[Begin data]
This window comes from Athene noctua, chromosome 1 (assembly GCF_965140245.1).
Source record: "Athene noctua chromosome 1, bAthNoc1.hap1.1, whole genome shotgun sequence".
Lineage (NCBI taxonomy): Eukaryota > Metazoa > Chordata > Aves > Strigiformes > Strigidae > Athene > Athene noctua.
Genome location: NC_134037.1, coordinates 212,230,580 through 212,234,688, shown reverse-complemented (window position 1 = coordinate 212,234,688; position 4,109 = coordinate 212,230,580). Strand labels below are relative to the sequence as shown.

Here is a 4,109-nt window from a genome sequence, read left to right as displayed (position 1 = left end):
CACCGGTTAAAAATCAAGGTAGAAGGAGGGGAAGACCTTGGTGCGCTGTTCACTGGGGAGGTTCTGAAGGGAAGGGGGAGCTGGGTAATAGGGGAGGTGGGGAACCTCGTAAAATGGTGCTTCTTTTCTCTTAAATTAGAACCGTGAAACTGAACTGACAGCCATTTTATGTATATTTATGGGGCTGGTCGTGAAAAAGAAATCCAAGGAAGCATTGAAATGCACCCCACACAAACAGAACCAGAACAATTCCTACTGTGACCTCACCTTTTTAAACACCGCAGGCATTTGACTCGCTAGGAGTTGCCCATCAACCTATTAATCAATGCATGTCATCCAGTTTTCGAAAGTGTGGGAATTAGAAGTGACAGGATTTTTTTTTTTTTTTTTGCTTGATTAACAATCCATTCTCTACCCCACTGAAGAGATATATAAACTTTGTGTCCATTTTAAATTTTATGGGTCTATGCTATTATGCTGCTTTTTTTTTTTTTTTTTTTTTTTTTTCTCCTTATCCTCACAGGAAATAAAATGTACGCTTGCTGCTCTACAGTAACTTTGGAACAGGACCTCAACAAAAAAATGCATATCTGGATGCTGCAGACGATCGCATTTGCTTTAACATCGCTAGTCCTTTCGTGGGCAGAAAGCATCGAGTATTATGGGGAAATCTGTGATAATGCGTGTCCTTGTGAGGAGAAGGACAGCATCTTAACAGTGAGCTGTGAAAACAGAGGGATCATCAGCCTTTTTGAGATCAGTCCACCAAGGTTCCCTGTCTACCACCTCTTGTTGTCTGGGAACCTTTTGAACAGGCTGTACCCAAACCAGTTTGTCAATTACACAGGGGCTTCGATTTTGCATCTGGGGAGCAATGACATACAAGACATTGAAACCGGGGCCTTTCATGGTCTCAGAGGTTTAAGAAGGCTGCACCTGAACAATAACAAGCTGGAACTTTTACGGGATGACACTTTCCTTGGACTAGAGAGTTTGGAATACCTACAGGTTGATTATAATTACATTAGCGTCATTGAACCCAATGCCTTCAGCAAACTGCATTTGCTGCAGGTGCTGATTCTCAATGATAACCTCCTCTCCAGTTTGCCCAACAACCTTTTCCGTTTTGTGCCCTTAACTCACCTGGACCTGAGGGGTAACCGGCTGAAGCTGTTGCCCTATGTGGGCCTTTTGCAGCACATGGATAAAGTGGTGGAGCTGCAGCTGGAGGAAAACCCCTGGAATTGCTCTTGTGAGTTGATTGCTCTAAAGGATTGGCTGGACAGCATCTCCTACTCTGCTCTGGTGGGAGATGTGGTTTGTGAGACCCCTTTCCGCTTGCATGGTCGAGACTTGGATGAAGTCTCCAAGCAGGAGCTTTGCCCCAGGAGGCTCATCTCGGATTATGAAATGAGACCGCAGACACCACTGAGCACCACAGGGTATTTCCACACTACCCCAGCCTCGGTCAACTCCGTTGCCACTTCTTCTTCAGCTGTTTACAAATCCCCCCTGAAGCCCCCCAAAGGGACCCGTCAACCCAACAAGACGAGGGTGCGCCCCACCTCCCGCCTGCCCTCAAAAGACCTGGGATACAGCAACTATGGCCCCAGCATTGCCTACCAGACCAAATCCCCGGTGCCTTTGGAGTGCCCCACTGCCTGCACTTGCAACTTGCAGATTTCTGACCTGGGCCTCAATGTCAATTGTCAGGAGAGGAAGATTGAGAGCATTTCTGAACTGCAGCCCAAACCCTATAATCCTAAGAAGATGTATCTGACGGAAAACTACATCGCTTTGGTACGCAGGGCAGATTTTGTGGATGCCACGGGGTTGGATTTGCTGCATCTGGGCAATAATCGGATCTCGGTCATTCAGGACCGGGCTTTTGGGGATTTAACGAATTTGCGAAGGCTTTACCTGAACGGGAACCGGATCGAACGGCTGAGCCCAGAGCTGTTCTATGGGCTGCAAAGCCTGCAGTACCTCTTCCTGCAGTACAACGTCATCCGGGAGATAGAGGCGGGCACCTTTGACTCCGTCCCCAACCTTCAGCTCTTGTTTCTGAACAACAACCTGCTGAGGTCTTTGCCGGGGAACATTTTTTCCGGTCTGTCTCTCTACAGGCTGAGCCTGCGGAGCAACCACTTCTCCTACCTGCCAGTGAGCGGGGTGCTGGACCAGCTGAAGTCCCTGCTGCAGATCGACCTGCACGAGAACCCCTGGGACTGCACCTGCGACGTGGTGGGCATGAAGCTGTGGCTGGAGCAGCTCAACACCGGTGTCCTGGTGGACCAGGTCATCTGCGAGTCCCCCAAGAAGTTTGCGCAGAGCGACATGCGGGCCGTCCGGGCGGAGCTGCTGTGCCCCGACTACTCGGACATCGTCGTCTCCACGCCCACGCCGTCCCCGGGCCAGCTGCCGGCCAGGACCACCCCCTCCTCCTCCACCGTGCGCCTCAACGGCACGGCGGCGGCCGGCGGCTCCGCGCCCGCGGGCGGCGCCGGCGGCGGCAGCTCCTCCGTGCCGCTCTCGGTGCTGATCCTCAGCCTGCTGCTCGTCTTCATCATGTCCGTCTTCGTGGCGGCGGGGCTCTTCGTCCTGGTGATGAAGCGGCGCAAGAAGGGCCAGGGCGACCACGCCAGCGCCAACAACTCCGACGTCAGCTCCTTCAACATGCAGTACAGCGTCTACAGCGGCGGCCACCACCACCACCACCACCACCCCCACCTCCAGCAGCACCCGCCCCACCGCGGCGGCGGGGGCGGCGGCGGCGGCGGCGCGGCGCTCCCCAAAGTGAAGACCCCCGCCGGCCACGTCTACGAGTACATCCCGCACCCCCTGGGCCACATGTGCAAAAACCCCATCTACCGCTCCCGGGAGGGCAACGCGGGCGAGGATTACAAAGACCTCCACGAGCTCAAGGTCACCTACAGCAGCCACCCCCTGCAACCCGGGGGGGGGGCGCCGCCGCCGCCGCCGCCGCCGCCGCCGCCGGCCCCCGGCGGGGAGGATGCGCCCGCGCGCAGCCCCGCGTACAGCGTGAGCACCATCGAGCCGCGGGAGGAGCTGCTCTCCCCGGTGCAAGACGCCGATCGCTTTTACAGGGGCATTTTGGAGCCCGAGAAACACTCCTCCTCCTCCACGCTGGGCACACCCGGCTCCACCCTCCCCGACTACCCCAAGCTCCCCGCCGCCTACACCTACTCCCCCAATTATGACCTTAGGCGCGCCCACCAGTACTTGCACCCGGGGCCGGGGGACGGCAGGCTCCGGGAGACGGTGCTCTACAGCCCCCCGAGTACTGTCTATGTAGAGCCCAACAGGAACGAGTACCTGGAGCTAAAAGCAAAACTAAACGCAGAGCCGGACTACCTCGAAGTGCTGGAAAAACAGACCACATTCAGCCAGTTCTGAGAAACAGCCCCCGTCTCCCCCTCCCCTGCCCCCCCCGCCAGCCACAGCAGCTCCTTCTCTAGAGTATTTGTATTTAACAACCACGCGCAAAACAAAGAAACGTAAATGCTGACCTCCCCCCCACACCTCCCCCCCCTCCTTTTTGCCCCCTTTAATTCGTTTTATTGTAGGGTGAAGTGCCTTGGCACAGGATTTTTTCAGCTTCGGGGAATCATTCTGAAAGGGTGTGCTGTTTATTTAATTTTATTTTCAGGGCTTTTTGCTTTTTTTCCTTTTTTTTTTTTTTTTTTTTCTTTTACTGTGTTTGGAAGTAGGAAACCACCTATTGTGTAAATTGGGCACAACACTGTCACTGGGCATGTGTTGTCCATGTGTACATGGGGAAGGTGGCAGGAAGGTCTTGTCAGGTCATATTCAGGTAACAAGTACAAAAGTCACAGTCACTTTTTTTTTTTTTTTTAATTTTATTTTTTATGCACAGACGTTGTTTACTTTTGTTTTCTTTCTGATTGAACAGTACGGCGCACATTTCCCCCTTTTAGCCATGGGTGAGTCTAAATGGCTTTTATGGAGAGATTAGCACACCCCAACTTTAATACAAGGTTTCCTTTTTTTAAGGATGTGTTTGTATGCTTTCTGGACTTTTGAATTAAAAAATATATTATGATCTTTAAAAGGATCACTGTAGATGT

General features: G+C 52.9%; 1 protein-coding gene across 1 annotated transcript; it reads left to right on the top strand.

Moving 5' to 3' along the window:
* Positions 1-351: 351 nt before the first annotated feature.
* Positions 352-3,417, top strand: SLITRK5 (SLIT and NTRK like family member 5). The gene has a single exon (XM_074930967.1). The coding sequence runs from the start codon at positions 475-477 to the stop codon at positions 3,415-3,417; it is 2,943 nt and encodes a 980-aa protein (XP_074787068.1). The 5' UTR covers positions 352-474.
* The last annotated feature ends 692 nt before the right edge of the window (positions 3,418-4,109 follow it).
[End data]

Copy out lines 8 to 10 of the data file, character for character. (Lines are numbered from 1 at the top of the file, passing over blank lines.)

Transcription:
Moving 5' to 3' along the window:
* Positions 1-351: 351 nt before the first annotated feature.
* Positions 352-3,417, top strand: SLITRK5 (SLIT and NTRK like family member 5). The gene has a single exon (XM_074930967.1). The coding sequence runs from the start codon at positions 475-477 to the stop codon at positions 3,415-3,417; it is 2,943 nt and encodes a 980-aa protein (XP_074787068.1). The 5' UTR covers positions 352-474.